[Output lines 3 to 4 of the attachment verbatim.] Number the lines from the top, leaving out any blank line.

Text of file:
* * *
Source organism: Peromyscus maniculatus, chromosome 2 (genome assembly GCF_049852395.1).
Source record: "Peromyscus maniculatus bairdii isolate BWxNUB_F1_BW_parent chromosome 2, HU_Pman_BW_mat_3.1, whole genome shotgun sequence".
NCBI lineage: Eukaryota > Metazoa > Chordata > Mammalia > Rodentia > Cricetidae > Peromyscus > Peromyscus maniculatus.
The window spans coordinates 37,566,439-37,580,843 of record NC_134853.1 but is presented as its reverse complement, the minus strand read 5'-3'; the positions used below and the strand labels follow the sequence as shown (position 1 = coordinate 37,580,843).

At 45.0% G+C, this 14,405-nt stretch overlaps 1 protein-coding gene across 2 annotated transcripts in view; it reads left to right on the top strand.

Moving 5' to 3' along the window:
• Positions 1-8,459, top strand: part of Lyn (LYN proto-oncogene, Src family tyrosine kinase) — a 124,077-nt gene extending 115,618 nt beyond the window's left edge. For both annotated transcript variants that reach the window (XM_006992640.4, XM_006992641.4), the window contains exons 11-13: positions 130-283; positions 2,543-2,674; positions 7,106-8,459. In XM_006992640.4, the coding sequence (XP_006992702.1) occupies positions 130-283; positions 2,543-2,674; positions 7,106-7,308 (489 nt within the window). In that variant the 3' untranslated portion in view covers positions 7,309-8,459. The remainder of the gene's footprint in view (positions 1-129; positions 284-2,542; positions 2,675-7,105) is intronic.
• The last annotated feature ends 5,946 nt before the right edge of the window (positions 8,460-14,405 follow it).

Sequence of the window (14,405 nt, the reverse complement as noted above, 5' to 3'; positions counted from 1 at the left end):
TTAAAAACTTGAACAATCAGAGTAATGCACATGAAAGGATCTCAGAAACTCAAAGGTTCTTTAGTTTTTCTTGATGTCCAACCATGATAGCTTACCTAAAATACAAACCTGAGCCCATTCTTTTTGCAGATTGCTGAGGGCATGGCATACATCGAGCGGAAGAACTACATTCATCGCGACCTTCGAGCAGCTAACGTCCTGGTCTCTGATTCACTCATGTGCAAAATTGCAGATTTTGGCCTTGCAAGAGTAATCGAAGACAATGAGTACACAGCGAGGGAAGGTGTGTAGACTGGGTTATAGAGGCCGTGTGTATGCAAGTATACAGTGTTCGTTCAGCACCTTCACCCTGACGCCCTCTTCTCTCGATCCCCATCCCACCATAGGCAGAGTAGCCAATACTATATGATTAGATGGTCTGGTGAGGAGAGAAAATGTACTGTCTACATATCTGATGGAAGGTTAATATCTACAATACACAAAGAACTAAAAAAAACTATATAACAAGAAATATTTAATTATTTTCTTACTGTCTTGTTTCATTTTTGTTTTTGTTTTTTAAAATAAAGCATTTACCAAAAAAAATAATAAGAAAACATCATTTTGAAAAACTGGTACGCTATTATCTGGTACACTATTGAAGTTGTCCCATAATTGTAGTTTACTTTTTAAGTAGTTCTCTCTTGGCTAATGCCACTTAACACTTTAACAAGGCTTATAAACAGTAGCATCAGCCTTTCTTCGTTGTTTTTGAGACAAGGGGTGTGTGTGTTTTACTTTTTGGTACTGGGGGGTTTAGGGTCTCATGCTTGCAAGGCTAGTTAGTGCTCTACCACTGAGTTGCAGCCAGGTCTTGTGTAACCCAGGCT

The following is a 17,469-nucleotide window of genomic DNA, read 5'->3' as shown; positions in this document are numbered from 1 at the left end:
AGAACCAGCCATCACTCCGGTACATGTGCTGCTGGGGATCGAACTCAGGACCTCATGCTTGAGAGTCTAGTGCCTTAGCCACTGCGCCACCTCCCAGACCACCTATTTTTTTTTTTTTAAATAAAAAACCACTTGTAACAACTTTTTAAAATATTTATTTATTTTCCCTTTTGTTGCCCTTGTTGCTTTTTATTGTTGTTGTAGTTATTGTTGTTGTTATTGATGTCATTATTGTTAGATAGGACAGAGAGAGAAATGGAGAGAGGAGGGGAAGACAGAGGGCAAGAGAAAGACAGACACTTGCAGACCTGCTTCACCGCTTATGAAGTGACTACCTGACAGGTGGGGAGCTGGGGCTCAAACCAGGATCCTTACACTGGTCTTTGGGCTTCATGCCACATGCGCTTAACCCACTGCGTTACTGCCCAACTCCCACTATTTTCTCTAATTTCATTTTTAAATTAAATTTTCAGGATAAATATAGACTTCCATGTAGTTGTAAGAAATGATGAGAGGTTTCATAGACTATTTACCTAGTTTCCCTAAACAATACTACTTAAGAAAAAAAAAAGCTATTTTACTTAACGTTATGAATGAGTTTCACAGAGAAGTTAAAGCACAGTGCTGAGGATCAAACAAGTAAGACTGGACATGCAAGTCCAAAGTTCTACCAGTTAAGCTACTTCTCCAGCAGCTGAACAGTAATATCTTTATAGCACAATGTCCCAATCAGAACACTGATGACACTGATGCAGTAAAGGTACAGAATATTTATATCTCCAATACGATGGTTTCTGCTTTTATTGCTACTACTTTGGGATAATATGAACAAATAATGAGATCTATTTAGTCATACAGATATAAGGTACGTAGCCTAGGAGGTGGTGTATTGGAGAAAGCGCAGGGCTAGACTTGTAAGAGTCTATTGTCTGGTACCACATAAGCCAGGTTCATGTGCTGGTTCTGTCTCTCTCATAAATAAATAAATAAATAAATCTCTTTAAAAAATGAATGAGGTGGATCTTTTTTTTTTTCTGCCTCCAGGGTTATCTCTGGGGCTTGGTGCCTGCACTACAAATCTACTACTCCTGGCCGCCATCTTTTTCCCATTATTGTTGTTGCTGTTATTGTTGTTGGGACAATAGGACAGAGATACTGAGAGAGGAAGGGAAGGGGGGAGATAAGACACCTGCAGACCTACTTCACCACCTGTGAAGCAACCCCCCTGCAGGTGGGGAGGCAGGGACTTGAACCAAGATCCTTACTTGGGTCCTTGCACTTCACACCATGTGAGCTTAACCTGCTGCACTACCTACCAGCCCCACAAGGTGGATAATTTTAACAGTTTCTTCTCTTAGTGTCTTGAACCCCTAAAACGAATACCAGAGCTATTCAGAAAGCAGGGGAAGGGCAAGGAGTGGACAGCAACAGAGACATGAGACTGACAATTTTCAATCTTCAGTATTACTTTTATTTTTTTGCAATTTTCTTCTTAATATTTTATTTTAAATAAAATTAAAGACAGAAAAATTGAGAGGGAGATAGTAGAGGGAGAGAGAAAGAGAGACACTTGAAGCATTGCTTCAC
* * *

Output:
NCBI lineage: Eukaryota > Metazoa > Chordata > Mammalia > Rodentia > Cricetidae > Peromyscus > Peromyscus maniculatus.
The window spans coordinates 37,566,439-37,580,843 of record NC_134853.1 but is presented as its reverse complement, the minus strand read 5'-3'; the positions used below and the strand labels follow the sequence as shown (position 1 = coordinate 37,580,843).